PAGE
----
4

I have PuTTY hooked up to a serial port and am reading an output of an AVR.

I send print command like this:

printf("OCR1A: %d \n", OCR1A);

And PuTTY does go to the next line but does not reset the column. Shown hereenter image description here

How can I have PuTTY start the newline column at zero instead 1 + current cursor position?

2
  • If the remote system is some flavor of Unix, an stty setting should fix that. I think it's stty onlcr.
    – garyjohn
    Oct 4, 2013 at 18:23
  • @garyjohn i'm working with an AVR through serial tx and rx lines.
    – Nick
    Oct 4, 2013 at 18:26

4 Answers 4

11

Enable the "Implicit CR in every LF" option.

3
  • Changing it to this gave me garbage charters. The USART communcation I don't think like it.
    – Nick
    Oct 4, 2013 at 18:13
  • It's 2017, and like minicom, this only applies for the output, and just adds extra noise.
    – mckenzm
    Sep 23, 2017 at 21:24
  • 1
    This didn't make any difference at all for me.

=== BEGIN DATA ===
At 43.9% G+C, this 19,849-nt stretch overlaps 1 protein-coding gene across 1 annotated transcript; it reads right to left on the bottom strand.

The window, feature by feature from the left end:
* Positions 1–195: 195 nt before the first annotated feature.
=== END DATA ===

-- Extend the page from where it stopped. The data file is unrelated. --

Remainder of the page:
– Owl
    Oct 2, 2018 at 14:19
6

Putty Doesn't transmit \n, regardless of option settings.

Using Tera Term (open source, windows or linux), you can easily terminate transmissions with \n, \n\r, \r or Auto.

1
  • Cancel that; -1; Tera Term doesn't run in Linux. Jan 23, 2018 at 20:29
1

I needed a carriage return as well as a new line character.

printf("Hello world\r\n");
1
  • 1
    That doesn't even correctly answer your own question, which was how to get PuTTY to handle the \n as a newline with implicit carriage return (\r), and not how to change your code to make it match PuTTY's default behavior.
    – Num Lock
    Nov 30, 2020 at 9:05
0

Inside the PuTTY Configuration

Go to Terminal and mark this options:

  • Implicit CR in every LF
  • Implicit LF in every CR

putty config

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